Monday, 29 January 2007

Coming home.

If you head into the market town of Salisbury on the A36, you will pass over Skew Bridge. It lies at the edge of the Bemerton Heath Estate - of the council and, at that time, distinctly iffy variety - and the railway which it crosses marks the boundary between the tawdry and the twee.

After some commotion (blaring horns and frantic waving) it was here that the van drew to a halt. The side door slid open, and two strangers got in, one male one female; the male was preceded by a golden coloured creature of a similar size to my mother. Within seconds I found myself being raised high in the air, passed back into a pair of waiting hands.

Still in the air the girl stared at me, and I stared back. A grubby face. A black and white headscarf. Ragged, but colourful clothes. Metal rings through ears and nose. Young, so young. Not much older than me, if you ignore the strictures of time as it affects our different species. 17 years for a human isn't a million miles away from 6 weeks and one day for a canine, after all. Just taking our first steps in the world. Feeling our way blind, with so many mistakes ahead and yet to be made. And the eyes...

As I stared into those blue eyes, they melted. Fear, loneliness, disappointment, hurt, anger. They all gave way to the softness of a child who has finally found someone who it may actually be safe to trust.

At that moment, girl and pup learnt what was to be one of their most important lessons. That even when you have nothing -no roof, no heat, no food, no single place to call your own - home is with the one that you love.

In the beginning.

In the beginning there were two dogs, both with their roots firmly embedded in the New Age Travelling community. One was a rather soppy - if handsome - Collie/Alsation cross whose moniker has never been reliably confirmed. The other was a very proud, gunmetal grey bitch who went by the name of Trumpton. Her breeding was alledgedly Collie/Belgian Shepherd, but who can ever be sure in such lowbrow circles? She was tall, and her ears stuck up, of that much we are sure. After a timely encounter with our somewhat pathetic male, behind a delapidated bus on an illegal site somewhere deep in the west of Wiltshire, we can also confirm that she was pregnant.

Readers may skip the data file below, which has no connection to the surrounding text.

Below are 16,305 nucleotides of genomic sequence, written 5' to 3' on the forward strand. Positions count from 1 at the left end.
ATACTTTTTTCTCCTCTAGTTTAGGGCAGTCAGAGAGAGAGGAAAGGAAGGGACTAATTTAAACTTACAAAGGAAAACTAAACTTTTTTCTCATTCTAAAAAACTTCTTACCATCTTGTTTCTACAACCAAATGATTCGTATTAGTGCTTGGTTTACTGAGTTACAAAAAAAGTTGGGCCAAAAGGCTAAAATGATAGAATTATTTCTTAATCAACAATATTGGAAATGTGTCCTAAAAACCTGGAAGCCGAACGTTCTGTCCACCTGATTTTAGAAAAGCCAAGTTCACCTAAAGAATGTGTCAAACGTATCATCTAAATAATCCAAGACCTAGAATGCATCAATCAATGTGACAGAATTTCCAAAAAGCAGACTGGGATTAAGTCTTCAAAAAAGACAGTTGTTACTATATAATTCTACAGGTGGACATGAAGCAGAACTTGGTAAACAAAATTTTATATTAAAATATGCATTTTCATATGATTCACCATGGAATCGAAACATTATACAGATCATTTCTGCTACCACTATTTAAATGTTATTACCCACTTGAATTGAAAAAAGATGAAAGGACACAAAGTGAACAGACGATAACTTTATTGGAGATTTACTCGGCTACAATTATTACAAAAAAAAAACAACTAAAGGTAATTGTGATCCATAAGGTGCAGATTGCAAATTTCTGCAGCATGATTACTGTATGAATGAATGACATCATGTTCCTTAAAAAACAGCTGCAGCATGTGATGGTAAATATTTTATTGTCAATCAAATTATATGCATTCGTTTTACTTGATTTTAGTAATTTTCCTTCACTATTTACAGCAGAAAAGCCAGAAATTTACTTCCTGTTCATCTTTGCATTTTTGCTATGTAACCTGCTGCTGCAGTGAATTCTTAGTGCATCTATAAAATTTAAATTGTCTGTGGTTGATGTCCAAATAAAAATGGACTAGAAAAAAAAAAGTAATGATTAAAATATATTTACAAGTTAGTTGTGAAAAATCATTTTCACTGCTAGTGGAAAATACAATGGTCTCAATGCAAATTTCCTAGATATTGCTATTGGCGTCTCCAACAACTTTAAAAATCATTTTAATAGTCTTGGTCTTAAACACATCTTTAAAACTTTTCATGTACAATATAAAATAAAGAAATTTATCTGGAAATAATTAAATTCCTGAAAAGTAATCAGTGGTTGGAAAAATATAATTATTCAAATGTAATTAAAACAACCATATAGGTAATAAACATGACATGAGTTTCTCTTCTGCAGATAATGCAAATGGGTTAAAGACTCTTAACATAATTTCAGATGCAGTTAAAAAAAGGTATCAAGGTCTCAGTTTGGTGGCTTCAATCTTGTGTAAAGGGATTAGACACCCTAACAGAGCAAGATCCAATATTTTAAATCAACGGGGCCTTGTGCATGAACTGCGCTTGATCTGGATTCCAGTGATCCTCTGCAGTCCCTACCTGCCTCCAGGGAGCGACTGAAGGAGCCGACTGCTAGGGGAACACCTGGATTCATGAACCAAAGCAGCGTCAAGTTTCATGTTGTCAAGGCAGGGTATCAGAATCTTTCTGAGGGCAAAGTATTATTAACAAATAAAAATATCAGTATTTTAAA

Being a hippy with fond memories of innocent childhood days, it was fairly inevitable that Trumpton's owner would continue by plotting to name her offspring after the firemen who tended to this whimsical, afternoon television town. Oh how they dreamed together; not just of healthy pups, but of a perfect litter of six. Hugh, Pugh, Barney Mcgrew, Cuthbert, Dibble and Grubb.

On the 24th March 1994, six were indeed born. Number six was a black and white dog pup, unique amongst his grey, black and tan siblings. Fortunately for him - me - the automatic endowment of the name Grubb was averted at the last minute when pup number seven made a slithering entrance into the world of "behind the sofa in a council house in Trowbridge".

The next few weeks are all something of a blur, what with being a newborn and all. I can only assume that I did all the usual early puppyhood things. You know - opening eyes, sucking milk, learning to make my mess on the newspaper not the rest of the floor, being weaned from my mother ready for my proper entrance into the world....

And so it was time. On the morning of 6th May 1994, a warm Friday morning, I was lifted from the nest for the final time. Wrapped in a greying blanket, I was carried outside and installed in the arms of a willing passenger, settled into the front seat of a royal blue Mark 2 Transit van, and driven away to begin the rest of my life.

I am old now, and my memory is fading. Now is the time to tell the tale of the rest of my life before "fading" becomes "lost". I cannot always promise strict chronology, nor can I guarantee that my story will not have been corrupted by hindsight and the esoteric nature of such writings. I suspect I will simply be boring, at times. But at least I will be here, and continue to be here, even after I have gone.